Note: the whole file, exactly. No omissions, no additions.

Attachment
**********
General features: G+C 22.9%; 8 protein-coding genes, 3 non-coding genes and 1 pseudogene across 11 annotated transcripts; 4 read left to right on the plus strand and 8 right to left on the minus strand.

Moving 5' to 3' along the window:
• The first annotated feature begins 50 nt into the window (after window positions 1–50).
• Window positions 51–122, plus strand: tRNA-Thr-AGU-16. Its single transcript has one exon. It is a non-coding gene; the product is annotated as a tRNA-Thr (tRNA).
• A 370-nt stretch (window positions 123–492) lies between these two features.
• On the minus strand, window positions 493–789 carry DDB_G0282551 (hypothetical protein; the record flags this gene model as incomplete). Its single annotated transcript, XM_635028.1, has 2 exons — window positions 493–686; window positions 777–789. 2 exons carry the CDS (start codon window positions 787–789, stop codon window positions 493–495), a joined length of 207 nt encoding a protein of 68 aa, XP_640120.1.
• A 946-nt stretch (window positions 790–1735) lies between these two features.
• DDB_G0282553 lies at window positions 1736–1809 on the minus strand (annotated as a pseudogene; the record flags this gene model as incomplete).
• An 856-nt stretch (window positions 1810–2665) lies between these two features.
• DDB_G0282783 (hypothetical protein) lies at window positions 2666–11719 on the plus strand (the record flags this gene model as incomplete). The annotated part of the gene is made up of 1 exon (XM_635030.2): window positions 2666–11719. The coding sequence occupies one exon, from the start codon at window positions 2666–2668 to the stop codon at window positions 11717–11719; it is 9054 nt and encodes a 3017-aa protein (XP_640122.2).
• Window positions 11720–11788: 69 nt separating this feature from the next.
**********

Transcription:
General features: G+C 22.9%; 8 protein-coding genes, 3 non-coding genes and 1 pseudogene across 11 annotated transcripts; 4 read left to right on the plus strand and 8 right to left on the minus strand.

Moving 5' to 3' along the window:
• The first annotated feature begins 50 nt into the window (after window positions 1–50).
• Window positions 51–122, plus strand: tRNA-Thr-AGU-16. Its single transcript has one exon. It is a non-coding gene; the product is annotated as a tRNA-Thr (tRNA).
• A 370-nt stretch (window positions 123–492) lies between these two features.
• On the minus strand, window positions 493–789 carry DDB_G0282551 (hypothetical protein; the record flags this gene model as incomplete). Its single annotated transcript, XM_635028.1, has 2 exons — window positions 493–686; window positions 777–789. 2 exons carry the CDS (start codon window positions 787–789, stop codon window positions 493–495), a joined length of 207 nt encoding a protein of 68 aa, XP_640120.1.
• A 946-nt stretch (window positions 790–1735) lies between these two features.
• DDB_G0282553 lies at window positions 1736–1809 on the minus strand (annotated as a pseudogene; the record flags this gene model as incomplete).
• An 856-nt stretch (window positions 1810–2665) lies between these two features.
• DDB_G0282783 (hypothetical protein) lies at window positions 2666–11719 on the plus strand (the record flags this gene model as incomplete). The annotated part of the gene is made up of 1 exon (XM_635030.2): window positions 2666–11719. The coding sequence occupies one exon, from the start codon at window positions 2666–2668 to the stop codon at window positions 11717–11719; it is 9054 nt and encodes a 3017-aa protein (XP_640122.2).
• Window positions 11720–11788: 69 nt separating this feature from the next.